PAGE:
23 June 2014

Italy sees a unprecedented wave of corruption ranging from bribery and contract rigging to mafia infiltration of the judiciary. The crime wave was so intolerable that Pope Francis made a day trip to the heartland of the biggest crime syndicate to console the father of a three year old baby who was slain in a drug war. The father was in prison and the Pope met him in the courtyard of the prison. Both parents of the slain boy were serving sentence for drug trafficking. In the shootout one of the grand fathers of the boy was also shot along with his girlfriend. The attackers also torched a car with three victims inside.

Pope was dismayed by the cruelty of the attack and decided to visit the town. During his visit he also met two of the grand mothers of the boy and they were weeping like fountains.

Pope also declared that all mobsters are automatically excommunicated from the Catholic Church.

The economic crisis sank Italy into its worst post war recession. In the light of this recession these scandals that are erupting now seem to be intolerable for the common man.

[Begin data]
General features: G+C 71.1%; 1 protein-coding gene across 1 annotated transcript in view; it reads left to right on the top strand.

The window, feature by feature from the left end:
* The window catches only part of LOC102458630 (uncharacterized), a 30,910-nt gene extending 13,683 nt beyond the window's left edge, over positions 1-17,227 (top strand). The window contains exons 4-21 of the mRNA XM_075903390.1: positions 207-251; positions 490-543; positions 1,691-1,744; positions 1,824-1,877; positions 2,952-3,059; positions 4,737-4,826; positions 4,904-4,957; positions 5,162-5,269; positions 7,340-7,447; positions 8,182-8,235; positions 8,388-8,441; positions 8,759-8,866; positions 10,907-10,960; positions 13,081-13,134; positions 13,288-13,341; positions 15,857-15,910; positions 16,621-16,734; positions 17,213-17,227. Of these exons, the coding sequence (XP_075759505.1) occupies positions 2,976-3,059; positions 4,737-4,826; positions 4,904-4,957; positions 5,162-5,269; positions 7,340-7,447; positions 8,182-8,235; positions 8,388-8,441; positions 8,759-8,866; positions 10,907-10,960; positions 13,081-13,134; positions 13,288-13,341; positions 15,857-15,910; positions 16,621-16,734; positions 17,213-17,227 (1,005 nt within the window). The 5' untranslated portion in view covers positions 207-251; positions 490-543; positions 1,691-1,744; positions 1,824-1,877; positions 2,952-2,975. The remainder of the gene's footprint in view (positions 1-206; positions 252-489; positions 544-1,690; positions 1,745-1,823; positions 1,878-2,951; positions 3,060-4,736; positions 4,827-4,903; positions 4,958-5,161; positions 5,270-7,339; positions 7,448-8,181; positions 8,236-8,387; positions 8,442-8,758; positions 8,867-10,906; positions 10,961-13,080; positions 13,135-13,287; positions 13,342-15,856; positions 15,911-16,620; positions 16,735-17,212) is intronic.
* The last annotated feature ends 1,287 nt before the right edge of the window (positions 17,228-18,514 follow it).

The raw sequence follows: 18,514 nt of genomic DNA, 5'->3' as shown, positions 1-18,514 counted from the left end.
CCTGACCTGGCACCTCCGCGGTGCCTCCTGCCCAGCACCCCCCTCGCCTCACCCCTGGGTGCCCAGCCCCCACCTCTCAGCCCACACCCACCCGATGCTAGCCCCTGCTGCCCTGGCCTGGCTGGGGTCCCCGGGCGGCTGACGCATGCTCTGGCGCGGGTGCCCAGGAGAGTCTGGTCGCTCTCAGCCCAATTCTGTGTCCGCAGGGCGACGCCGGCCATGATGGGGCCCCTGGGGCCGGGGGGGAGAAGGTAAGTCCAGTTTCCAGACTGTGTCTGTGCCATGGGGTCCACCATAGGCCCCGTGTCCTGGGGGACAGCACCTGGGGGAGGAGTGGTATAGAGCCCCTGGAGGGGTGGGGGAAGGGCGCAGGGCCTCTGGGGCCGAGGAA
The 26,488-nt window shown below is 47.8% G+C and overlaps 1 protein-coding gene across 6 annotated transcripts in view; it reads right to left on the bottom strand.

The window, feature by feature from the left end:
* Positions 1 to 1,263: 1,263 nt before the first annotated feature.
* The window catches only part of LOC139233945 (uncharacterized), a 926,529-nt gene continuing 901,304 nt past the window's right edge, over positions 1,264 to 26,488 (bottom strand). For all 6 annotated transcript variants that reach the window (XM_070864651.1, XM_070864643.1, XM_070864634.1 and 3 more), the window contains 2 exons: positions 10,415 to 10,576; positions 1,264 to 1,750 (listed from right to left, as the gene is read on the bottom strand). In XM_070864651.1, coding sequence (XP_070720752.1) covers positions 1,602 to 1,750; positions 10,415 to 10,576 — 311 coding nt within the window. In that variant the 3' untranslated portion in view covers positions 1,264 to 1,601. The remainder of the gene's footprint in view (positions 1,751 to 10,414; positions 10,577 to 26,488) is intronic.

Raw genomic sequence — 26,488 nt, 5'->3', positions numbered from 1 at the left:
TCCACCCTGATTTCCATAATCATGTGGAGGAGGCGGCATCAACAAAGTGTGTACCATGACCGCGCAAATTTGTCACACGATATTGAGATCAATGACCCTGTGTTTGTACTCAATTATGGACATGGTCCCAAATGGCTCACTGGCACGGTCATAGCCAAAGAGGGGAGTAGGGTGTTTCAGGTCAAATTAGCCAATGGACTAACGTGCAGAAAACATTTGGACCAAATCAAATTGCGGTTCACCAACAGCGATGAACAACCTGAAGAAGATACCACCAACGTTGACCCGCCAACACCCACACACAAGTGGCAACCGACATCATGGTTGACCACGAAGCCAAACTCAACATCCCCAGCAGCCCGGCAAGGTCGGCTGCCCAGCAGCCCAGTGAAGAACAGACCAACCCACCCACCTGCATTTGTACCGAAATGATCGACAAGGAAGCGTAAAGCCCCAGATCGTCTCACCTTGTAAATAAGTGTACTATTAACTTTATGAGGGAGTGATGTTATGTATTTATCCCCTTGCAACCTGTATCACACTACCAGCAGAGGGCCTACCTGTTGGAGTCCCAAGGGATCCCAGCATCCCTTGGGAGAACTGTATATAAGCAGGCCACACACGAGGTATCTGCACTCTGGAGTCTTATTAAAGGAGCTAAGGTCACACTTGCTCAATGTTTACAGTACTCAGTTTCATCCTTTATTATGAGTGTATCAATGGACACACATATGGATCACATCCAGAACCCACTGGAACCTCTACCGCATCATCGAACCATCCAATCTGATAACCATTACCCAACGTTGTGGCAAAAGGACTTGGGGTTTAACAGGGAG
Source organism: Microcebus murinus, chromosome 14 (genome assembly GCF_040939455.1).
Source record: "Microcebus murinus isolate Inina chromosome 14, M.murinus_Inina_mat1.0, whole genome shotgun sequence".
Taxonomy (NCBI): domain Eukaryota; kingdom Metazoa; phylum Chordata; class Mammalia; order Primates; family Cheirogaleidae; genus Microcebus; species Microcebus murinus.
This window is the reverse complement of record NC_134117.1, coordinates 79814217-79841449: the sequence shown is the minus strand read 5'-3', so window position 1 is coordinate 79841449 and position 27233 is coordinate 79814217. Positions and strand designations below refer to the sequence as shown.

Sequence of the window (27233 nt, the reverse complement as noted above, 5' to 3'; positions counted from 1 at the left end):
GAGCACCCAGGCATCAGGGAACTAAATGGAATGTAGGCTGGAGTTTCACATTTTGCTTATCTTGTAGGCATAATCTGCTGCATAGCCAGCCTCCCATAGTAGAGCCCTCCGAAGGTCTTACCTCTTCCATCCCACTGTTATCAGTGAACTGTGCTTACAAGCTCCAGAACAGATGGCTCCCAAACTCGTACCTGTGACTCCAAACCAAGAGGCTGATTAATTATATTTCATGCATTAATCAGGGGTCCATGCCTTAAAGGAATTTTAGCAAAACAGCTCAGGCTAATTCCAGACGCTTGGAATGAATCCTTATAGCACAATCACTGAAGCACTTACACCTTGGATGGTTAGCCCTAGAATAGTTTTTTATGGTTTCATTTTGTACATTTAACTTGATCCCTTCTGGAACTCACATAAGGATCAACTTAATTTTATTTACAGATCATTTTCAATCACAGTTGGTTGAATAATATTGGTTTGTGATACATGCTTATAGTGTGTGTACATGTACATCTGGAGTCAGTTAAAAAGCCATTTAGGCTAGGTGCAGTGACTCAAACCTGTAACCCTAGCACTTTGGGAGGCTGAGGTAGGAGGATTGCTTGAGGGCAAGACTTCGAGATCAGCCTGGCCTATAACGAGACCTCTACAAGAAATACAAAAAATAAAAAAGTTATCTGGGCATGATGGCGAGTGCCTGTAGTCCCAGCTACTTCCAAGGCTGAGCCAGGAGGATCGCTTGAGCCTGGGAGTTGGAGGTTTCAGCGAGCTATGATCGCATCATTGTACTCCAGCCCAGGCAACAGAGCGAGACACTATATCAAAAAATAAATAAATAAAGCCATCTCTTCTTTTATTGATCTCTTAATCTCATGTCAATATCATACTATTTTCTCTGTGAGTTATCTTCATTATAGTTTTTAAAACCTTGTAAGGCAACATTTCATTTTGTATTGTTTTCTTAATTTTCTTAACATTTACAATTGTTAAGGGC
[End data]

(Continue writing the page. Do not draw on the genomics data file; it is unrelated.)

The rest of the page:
Corruption seems to be a stumbling block for the foreign investors. Prime Minister Matteo Renzi came to power on a pledge to end corruption. The International Monetary Fund has urged him to make good his promise.

Renzi granted wide-ranging powers to his anti-corruption czar, magistrate Raffaele Cantone. Cantone, well known for his investigations against the powerful organised crime group Camorra, has said that a “real political and cultural change” is necessary to bring an ens to the corruption in Italy. He described corruption as similar to the mafia.

The Council of Europe’s anti-corruption group (GRECO) admitted that Italy was taking steps to fight corruption but expressed dismay at the slow pace with which the ant-corruption measures were implemented.

Seven businessman and politicians were arrested for rigging contracts for the 2015 world fair Expo in Milan. Two of those under investigation were jailed in the early 1990s for corruption.

Even Pope Francis referring to the scandals denounced “the corrupt politician, the corrupt businessman, the corrupt priest”, saying it was “the poor who pay for the parties of the corrupt. The bill goes to them.”

President Giorgio Napolitano waded into the fray Thursday, urging the financial police to do more to eradicate corruption. In less than two weeks after the President’s statement the second in command of the financial police came under investigation for tax rigging.